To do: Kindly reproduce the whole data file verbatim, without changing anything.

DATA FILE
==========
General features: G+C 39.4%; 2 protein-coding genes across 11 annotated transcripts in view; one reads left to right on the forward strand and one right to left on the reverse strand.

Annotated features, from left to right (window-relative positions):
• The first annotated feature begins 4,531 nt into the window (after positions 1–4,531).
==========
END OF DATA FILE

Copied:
General features: G+C 39.4%; 2 protein-coding genes across 11 annotated transcripts in view; one reads left to right on the forward strand and one right to left on the reverse strand.

Annotated features, from left to right (window-relative positions):
• The first annotated feature begins 4,531 nt into the window (after positions 1–4,531).